1.Kalstone CE, Jaffe RB, Abell MR. Massive edema of the ovary simulating fibroma. Obstet Gynecol 1969;34:564-71.  Back to cited text no. 1  [PUBMED]  
2.Scully RE. Tumors of the ovary and maldeveloped gonads. In Atlas of Tumor Pathology fascicle, 16.2 series, Washington DC: Armed Forces Institute of Pathology; 1979. p. 371-6.  Back to cited text no. 2    
3.Heiss KF, Zwiren GT, Kevin Winn KF. Massive ovarian edema in the pediatric patient: A rare solid tumor. J Pediatr Surg 1994;29:1392-4.  Back to cited text no. 3    


    Figures

  [Figure 1], [Figure 2]


This article has been cited by
1 Massive Ovarian Edema Masquerading as Ovarian Neoplasm: Report of Two Cases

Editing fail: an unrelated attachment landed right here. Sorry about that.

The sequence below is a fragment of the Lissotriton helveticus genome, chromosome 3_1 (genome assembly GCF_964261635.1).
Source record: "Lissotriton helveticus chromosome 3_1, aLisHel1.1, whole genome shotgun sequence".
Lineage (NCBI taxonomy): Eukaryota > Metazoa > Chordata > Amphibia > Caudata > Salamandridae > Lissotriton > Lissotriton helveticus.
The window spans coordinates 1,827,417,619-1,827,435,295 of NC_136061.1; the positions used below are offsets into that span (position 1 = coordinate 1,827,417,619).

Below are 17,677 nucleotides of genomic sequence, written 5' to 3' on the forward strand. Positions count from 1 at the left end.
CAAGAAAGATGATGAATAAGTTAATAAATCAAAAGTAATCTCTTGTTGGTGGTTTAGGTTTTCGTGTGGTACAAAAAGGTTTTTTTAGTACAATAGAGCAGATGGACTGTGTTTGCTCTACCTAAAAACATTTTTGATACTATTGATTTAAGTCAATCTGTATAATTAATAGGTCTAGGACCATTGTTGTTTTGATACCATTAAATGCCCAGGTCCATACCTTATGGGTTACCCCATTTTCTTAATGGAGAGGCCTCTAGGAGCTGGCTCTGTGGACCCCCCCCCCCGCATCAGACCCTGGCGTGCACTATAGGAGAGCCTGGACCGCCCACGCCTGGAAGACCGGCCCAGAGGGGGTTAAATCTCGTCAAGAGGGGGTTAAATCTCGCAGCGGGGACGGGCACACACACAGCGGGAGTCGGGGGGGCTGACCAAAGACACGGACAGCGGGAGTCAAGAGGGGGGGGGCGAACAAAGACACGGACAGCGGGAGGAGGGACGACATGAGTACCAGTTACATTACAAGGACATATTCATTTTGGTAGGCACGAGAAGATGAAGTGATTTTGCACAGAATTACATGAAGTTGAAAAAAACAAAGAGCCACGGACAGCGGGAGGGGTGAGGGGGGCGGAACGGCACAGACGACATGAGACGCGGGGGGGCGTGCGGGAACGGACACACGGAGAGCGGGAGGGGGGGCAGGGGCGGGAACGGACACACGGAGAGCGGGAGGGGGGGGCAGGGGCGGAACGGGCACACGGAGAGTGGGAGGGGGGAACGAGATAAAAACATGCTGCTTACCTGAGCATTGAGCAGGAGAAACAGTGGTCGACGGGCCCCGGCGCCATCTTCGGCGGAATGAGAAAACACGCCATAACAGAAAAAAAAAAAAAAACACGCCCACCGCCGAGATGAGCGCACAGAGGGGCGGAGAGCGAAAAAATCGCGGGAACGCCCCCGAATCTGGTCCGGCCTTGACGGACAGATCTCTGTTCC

Sunita Singh,Rajneesh Kalra,Sonia Chhabra,Shikha Jain,Amrita Duhan,Shilpi Modi,Rajeev Sen
Journal of Gynecologic Surgery. 2012; 28(6): 431
[Pubmed] | [DOI]
2 Massive ovarian edema masquerading as ovarian neoplasm: Report of two cases
Singh, S. and Kalra, R. and Chhabra, S. and Jain, S. and Duhan, A. and Modi, S. and Sen, R.
Journal of Gynecologic Surgery. 2012; 28(6): 431-433
[Pubmed]



 

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    Abstract
    Introduction
    Case History
    Discussion
    Conclusion
    References
    Article Figures